Drinking the Kool-Aid

Closing the Teach For America Blogging Gap
Mar 22 2012

Patience Like Tin Foil

I can’t give you problems basic enough. There is no question leading enough. “Doing Math” to you means you saying “I don’t get this” and me telling you the answers. You see math and everything it entails as a huge changing frictionless landscape with nothing to hang onto, and I can’t destroy enough of that perception to make you feel like something holds true for longer than a single problem.

I am SO TIRED of telling eleventh graders that “a number next to a letter means multiply.” I’m tired of reminding them that “solve for X means get X by itself” and I’m so unbelievably effing tired of having to say “no, finding the area of a triangle isn’t base times height.” I’m sick of teaching the same sixth, seventh, and eighth grade math concepts OVER AND OVER AND OVER AGAIN and STILL getting blank looks.

WHY is this so confusing? It’s not like it can have changed much in the SIX YEARS you’ve done these types of problems. It’s not like I’m weaving some kind of complicated web of slippery math facts that don’t align. We spend fifteen minutes at the beginning of class going over what a “supplementary angle” is and you still can’t start a problem without me over your shoulder, and then you try and tell me they’re equal or that they add up to 360.

Getting confused about similarity or trig functions or asymptotes is one thing. I can accept that if I’ve just taught you something for the first time, it’s going to take a while to stick. But what is so impossible about these basic, basic, absolutely crucial fundamentals? How can I break this up any smaller?

Not one of my better days.
… How many years of teaching do you need to become a school counselor?

 

 

… sigh… and how many years before you stop blaming kids in your blog posts for yours and other teachers’ shortcomings?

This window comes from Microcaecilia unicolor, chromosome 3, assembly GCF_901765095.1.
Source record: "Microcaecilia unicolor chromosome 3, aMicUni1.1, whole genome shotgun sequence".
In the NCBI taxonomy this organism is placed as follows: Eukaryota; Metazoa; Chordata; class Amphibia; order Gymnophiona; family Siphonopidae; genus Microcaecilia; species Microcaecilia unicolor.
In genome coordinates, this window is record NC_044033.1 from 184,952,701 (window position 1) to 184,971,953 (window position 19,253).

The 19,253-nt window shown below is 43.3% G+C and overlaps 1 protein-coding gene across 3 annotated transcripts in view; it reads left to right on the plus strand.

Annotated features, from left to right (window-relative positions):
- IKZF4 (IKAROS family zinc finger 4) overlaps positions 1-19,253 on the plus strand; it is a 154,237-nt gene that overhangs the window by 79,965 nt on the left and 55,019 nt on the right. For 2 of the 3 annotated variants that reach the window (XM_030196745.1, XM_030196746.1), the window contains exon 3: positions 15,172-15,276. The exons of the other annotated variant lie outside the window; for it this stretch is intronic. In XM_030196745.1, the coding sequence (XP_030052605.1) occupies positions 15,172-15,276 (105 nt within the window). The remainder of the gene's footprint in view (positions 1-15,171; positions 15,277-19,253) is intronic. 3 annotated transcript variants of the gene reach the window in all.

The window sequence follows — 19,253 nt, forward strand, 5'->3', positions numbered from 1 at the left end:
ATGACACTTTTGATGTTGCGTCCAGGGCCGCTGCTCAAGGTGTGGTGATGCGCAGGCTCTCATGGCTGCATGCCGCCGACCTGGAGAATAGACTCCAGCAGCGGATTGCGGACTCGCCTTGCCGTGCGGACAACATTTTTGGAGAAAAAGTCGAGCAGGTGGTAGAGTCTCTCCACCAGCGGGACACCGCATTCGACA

19 Responses

  1. maureen

    What math curriculum/texts did these kids have in K-8? Did they meet state standards on earlier exams? If not did they get remedial help?

    • Wess

      haha, I’m pretty sure the whole district is using McDougall-LIttel? And the curriculum is C-Scope, though I don’t know whether it has another less generic name as well.
      They did not meet state standards, and did not get the help they needed — though if you ask the schools, they’ve been very careful to do everything to legally comply with the “interventions” required.

  2. Same. I can’t believe I’m still reminding my juniors and seniors that an exponent doesn’t mean multiply the base by the exponent. Or that f(x) doesn’t mean f times x. WHY.

  3. Counseling, is that what you’re aiming for now? Also… I know.

    • Wess

      No, not really aiming for counseling. At least not yet. I just like to think I am when teaching gets me down. :P

  4. Cal

    Could you maybe look up “cognitive ability” and educate yourself, rather than getting angry and calling the kids or their previous teachers stupid? It makes you look like a self-absorbed, ignorant dolt.

    TFA is on a fool’s mission. You can’t teach advanced math concepts to low ability kids. Only a bunch of narcissistic egotists would think that the only thing between these kids and success were bad teachers.

    • Wess

      You’re right. Googling “cognitive ability” would totally help.

      In fact, these kids just have lower “cognitive ability” than normal people–so we should all stop trying to teach them things they just don’t have the capacity to learn.

      Right.

      • Ah, Wess. Don’t bother with it.

        I think that it is funny that it makes “[someone] look like a self-absorbed, ignorant dolt” whenever they become frustrated with how behind their high-school aged students are, no matter the cause, because everyone knows “you can’t teach advanced math concepts to low ability kids.”

        I am truly curious about one thing if Cal comes back here further bait you: What do you do with these “low ability kids”, then? Stop teaching them? Leaving them to their business?

      • Cal

        Pretty much, yes. We should be realistic about what kids of low cognitive ability can learn. Or are you pretending that someone with an IQ of 90 can manage advanced math?